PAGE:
One person picked up the post and twitted it as analysis of Social Autopsy’s problems.  Then people started applauding it as a “refreshing take” on the site’s attempt to end cyber bullying by actually cyber bulling people.  Yet another person got in touch with me on Twitter and argued that in our current climate of butthurt it might turn into a viable business model, comparing it to Peeple, another failed attempt at trying to smear character in a thinly-veiled attempt to spread “positivity.”  There’s lessons to be learned from this exercise I think worth sharing.

  1. People don’t care for the online “naming and shaming” or “call out culture” anymore.

We used to take this approach and laud it as a means of “eradicating” certain wrongthink or shun peoples’ ideas we found offensive or hurtful to others.  Now it’s something recognized as a bad idea in a country that values free speech, and people who attempt to use the technique and turn it into a business model are going to see some inevitable blowback if they try to reinvent the “reputation” wheel.

2. There is a blowback against monetizing reputation or attempting to run people out of a job in the name of “inclusivity” and “diversity.”

Justine Sacco lost her job over a tweet.  Pax Dickinson can’t get a job in tech because of a proclivity to be “trolly.” People now don’t accept this as a proper way to handle conflict, and they’re calling out those who justify this sort of idea as a means to promote a narrative of “words hurt and harm.”  It’s the inevitable response to years of using these tactics to cost people their jobs, reputations, and more.

On a recent episode of The Rubin Report, Paul Joseph Watson of Prison Planet and Infowars called the rise of this cultural libertarianism inevitable because “for every action there is an equal and opposite reaction.”  I tend to agree with him.  The push against Social Autopsy, and Peeple before it, is now largely reflective of a contrarian approach to the victimhood mentality or the “call out culture” propagated by the regressive movement that tells us “You can’t say that.”

3. The moment towards making free speech cool again is gaining traction.

Companies and conferences that “no platform” speakers or executives are getting outed for their work.  Protesters that try to silence others are getting resistance.  Even the recent trends of “Chalking” areas with messages others find “offensive” or “unsafe” are beginning to see some blowback with people deliberately using “The Chalkening” to promote free speech instead of stifling it.  The reactionary, provocateur approach is slowly building up a wonderful trend of giving others a chance to speak, and real discussion to begin.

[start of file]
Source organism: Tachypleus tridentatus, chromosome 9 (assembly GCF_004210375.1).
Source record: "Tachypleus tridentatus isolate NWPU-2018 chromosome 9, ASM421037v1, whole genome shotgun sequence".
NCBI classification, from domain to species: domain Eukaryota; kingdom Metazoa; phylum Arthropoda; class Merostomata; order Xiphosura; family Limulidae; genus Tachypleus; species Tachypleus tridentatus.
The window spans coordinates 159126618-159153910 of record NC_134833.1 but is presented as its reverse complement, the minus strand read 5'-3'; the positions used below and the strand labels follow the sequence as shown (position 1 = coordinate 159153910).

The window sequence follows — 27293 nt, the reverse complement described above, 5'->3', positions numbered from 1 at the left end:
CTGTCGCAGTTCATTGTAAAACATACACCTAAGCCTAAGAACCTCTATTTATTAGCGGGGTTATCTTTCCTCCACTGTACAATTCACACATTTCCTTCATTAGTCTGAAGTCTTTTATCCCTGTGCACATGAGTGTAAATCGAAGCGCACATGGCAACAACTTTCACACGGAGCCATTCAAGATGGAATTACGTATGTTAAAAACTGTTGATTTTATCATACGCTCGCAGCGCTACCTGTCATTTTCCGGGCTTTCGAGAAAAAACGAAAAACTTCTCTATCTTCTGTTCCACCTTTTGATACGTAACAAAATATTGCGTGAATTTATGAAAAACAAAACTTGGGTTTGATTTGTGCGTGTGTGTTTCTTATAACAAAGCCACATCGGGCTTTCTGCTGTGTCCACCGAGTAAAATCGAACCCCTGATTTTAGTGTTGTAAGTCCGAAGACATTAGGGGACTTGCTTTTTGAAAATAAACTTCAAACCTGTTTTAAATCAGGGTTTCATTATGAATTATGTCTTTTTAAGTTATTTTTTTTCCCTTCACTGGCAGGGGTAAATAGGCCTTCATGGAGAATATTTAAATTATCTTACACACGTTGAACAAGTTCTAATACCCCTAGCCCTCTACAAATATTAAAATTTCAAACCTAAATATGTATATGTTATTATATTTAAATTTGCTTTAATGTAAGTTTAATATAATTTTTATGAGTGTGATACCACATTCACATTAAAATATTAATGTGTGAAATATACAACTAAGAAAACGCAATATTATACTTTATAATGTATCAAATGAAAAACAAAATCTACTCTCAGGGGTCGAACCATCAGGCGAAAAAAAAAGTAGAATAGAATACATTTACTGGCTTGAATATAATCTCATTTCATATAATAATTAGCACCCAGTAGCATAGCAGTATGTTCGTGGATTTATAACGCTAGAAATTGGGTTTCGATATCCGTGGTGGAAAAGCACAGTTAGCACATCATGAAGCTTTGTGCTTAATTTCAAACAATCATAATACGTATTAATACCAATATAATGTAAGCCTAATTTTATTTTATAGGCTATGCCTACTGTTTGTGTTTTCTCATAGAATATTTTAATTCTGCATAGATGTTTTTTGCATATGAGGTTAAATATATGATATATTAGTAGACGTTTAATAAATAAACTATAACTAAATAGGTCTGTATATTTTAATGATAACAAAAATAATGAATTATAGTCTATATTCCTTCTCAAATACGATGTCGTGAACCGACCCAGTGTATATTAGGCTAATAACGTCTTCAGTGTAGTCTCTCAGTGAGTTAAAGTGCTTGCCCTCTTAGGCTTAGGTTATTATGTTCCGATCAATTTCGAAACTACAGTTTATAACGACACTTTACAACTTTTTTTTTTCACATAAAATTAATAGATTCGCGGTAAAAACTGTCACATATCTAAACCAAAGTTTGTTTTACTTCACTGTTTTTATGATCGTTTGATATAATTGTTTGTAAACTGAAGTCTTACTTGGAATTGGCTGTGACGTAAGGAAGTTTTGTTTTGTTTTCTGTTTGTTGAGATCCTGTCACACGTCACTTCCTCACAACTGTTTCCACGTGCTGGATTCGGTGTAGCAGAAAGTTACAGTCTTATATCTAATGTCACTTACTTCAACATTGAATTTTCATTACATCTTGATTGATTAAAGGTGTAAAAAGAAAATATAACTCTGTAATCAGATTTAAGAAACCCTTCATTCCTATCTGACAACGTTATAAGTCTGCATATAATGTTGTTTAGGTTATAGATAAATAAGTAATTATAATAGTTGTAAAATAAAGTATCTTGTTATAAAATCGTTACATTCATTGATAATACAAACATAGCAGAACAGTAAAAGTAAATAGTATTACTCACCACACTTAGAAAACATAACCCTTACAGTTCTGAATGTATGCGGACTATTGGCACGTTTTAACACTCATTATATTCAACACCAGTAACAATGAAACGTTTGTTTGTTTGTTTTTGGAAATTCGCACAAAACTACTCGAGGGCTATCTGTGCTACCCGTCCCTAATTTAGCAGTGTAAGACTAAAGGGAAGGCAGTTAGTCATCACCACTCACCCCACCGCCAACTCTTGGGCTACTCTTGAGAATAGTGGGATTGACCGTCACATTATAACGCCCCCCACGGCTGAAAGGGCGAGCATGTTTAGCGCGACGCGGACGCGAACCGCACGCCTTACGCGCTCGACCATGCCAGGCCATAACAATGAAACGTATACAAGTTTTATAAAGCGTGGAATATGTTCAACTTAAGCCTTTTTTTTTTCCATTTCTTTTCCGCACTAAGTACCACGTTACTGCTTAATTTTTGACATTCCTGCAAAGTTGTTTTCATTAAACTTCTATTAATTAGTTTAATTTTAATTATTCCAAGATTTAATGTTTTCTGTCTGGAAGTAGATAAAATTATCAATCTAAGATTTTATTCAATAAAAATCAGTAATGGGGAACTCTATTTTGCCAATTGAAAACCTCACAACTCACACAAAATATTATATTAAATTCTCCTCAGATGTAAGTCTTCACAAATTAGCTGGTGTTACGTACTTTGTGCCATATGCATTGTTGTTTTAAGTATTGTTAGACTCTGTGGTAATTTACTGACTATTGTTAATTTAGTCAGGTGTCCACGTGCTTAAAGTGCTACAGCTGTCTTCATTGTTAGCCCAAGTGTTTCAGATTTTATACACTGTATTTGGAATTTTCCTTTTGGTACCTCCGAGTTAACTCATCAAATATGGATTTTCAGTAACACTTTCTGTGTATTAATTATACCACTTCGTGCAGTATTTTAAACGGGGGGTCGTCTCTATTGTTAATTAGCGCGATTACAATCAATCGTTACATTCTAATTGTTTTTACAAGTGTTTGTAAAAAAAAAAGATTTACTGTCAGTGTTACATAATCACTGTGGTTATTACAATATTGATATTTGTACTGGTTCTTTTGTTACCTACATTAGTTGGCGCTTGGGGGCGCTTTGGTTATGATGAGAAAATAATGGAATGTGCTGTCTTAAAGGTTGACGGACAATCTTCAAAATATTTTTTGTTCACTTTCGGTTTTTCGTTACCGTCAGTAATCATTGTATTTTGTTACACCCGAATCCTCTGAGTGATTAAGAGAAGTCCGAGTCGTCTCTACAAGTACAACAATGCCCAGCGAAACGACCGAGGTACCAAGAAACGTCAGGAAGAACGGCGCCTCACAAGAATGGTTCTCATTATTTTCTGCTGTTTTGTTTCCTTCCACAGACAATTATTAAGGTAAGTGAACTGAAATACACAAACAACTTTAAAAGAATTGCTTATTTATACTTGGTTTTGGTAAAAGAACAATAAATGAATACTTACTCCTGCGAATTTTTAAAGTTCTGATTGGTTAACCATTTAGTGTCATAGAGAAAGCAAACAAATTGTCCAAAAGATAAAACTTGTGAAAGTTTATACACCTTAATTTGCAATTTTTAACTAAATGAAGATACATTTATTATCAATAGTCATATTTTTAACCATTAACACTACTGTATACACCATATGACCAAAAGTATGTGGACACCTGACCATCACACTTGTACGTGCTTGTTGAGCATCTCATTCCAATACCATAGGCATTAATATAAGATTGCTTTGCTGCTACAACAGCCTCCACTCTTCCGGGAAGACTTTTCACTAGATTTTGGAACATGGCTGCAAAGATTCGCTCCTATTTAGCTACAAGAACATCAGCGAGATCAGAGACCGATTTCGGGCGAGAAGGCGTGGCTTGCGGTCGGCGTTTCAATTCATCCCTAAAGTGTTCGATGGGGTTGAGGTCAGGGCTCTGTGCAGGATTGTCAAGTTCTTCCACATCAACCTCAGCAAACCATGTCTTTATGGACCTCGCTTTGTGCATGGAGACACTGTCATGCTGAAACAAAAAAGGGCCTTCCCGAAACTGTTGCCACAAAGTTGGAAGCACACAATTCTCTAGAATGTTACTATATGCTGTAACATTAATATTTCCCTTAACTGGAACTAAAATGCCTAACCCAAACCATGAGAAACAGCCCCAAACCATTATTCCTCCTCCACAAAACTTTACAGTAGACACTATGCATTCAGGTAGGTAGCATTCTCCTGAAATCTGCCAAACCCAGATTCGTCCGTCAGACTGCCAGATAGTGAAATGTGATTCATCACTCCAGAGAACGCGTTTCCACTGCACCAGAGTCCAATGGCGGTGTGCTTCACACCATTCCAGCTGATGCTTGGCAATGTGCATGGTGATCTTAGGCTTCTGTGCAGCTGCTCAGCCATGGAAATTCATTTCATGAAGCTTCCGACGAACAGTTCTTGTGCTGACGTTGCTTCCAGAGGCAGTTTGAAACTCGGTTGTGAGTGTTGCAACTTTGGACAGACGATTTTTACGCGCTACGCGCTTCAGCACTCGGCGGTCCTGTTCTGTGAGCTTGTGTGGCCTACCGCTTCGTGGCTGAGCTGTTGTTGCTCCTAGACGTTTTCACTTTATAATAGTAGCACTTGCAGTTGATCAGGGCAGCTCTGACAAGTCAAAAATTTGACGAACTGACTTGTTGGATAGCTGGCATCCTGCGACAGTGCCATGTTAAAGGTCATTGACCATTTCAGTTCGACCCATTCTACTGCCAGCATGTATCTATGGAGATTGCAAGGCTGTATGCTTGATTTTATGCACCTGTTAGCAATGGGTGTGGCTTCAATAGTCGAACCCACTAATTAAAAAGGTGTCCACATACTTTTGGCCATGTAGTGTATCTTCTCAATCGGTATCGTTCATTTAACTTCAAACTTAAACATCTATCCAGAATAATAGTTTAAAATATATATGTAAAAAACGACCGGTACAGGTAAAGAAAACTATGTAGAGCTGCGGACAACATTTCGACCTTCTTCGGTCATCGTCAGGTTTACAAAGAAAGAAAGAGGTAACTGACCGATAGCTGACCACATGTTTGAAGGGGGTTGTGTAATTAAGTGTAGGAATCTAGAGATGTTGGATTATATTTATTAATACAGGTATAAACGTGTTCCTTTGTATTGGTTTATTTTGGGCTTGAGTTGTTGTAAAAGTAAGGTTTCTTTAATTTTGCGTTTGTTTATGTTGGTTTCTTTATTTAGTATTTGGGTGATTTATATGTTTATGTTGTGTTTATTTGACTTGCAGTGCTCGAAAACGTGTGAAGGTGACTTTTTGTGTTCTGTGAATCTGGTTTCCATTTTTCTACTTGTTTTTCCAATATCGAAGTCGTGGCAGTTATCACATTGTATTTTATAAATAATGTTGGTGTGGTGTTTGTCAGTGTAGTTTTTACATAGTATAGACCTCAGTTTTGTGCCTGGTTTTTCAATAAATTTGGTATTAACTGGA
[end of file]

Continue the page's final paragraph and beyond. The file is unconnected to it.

4.  Change in thought concerning speech can happen, even if it’s painful.

There are a few people who gave up on the approach that society would ever shift back in the direction of our old “Marketplace of Ideas” mentality towards free speech.  It’s understandable, and the numbing view is a cultural marker in communication.  When the shift to limit speech and shame people into groupthink began the first trend was deliberate self-censorship.  People just bought into the idea and refused to speak on topics of interest, or even just engage in a back and forth to have fun.  They knew this because of the “social consequences” model justifying this manner of behavior.  No one wants to lose a steady source of income over a few words.

As time passed the approach just became numbing to people.  We knew this cultural shift occurred, and became largely indifferent to it.  The naming and shaming life was the New Normal, and we simply analyzed it and called the practice what it was.  We didn’t really do anything about it, because the idea of shifting cultural practices didn’t seem possible.  The movement was just that powerful.

Now we’re seeing a movement begin that’s changing the way we view speech.  It’s the result of people getting sick and tired of being able to discuss real issues and real problems in our country without getting labeled “racist, sexist and homophobic.” Those terms still get thrown around, but they’ve been used so much the new movement of cultural libertarianism’s response is “you’ve used those terms so much to describe people those words lost their meaning. We’re going to continue the discussion.”

It’s a great time to be alive.  The lessons learned from the blowback over Social Autopsy prove that we’re headed in the right direction again.  Eventually we’re going to return to a cultural future where we value open, plain, honest discussion of issues instead of buying into group narratives where people stay silent at the risk of personal and professional loss.

That’s when the real discussions over issues of concern will begin.  That’s when we’ll make real progress.  That’s when we’ll see real racism, sexism, and societal concerns addressed through open and honest discussion.

Get a chance to embrace the “Wrongless Approach.” It’s a great way to live.

Want to learn persuasion and suggestion skills?  We can make that happen.